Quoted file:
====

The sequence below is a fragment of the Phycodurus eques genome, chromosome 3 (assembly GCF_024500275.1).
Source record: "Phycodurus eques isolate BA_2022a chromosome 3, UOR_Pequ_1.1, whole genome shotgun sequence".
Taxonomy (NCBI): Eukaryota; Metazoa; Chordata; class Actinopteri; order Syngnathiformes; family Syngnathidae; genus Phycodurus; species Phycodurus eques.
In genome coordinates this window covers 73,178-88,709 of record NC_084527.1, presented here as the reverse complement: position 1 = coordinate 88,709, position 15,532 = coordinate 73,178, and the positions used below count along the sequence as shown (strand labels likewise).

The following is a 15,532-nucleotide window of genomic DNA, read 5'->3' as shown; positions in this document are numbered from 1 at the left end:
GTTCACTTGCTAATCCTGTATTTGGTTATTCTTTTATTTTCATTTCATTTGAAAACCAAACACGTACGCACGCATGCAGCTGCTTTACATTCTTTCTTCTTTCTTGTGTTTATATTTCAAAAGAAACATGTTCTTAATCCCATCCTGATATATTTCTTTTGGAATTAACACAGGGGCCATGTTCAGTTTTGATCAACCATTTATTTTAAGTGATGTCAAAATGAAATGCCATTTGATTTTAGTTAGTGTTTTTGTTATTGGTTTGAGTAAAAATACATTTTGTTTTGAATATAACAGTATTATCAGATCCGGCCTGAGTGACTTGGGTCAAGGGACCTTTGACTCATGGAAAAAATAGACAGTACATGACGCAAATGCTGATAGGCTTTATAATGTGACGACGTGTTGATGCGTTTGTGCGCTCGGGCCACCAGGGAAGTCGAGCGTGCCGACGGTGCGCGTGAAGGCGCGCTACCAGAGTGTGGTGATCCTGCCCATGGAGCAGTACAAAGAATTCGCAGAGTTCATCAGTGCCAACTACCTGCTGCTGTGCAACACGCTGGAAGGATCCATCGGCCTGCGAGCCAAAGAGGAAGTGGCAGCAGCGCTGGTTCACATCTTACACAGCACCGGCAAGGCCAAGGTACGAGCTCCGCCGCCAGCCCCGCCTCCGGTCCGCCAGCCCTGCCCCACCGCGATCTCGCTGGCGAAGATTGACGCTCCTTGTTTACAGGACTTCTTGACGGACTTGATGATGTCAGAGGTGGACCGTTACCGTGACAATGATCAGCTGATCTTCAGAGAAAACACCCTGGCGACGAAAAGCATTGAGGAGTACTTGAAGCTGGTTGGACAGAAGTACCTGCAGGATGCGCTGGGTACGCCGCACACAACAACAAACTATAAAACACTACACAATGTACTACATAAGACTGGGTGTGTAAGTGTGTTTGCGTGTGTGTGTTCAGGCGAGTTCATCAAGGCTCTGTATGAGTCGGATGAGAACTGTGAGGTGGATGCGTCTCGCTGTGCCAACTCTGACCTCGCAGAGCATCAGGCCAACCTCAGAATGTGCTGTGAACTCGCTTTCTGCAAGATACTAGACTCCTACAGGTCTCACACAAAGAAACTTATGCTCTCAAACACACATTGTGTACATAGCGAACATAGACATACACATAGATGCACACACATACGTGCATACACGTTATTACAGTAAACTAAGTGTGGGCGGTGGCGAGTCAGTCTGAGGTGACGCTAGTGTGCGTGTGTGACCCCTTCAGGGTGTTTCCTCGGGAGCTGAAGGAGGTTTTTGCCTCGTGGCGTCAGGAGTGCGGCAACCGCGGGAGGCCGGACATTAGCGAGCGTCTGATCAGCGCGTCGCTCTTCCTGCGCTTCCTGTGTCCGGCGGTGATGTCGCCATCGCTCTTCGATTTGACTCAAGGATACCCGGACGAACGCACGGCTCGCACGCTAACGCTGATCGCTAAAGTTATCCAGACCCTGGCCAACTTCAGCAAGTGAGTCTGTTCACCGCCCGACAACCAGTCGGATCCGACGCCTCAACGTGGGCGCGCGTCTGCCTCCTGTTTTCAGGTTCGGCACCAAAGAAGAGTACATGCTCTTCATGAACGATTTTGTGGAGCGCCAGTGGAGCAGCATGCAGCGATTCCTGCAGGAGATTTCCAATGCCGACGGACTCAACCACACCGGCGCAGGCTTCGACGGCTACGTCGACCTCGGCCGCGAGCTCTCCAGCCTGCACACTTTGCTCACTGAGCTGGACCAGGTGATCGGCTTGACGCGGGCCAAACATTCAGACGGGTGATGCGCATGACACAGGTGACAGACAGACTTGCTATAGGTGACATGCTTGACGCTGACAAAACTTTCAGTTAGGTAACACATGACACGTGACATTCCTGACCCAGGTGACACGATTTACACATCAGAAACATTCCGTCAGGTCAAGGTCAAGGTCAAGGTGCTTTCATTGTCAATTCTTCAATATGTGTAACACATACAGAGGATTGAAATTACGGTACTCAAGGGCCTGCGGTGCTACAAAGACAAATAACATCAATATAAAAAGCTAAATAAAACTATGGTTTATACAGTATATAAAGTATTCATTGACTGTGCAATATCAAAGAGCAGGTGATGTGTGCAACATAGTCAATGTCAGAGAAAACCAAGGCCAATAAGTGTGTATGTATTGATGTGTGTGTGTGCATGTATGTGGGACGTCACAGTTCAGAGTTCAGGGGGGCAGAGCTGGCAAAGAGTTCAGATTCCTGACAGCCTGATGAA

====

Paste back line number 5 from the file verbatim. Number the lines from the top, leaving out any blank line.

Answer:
The following is a 15,532-nucleotide window of genomic DNA, read 5'->3' as shown; positions in this document are numbered from 1 at the left end: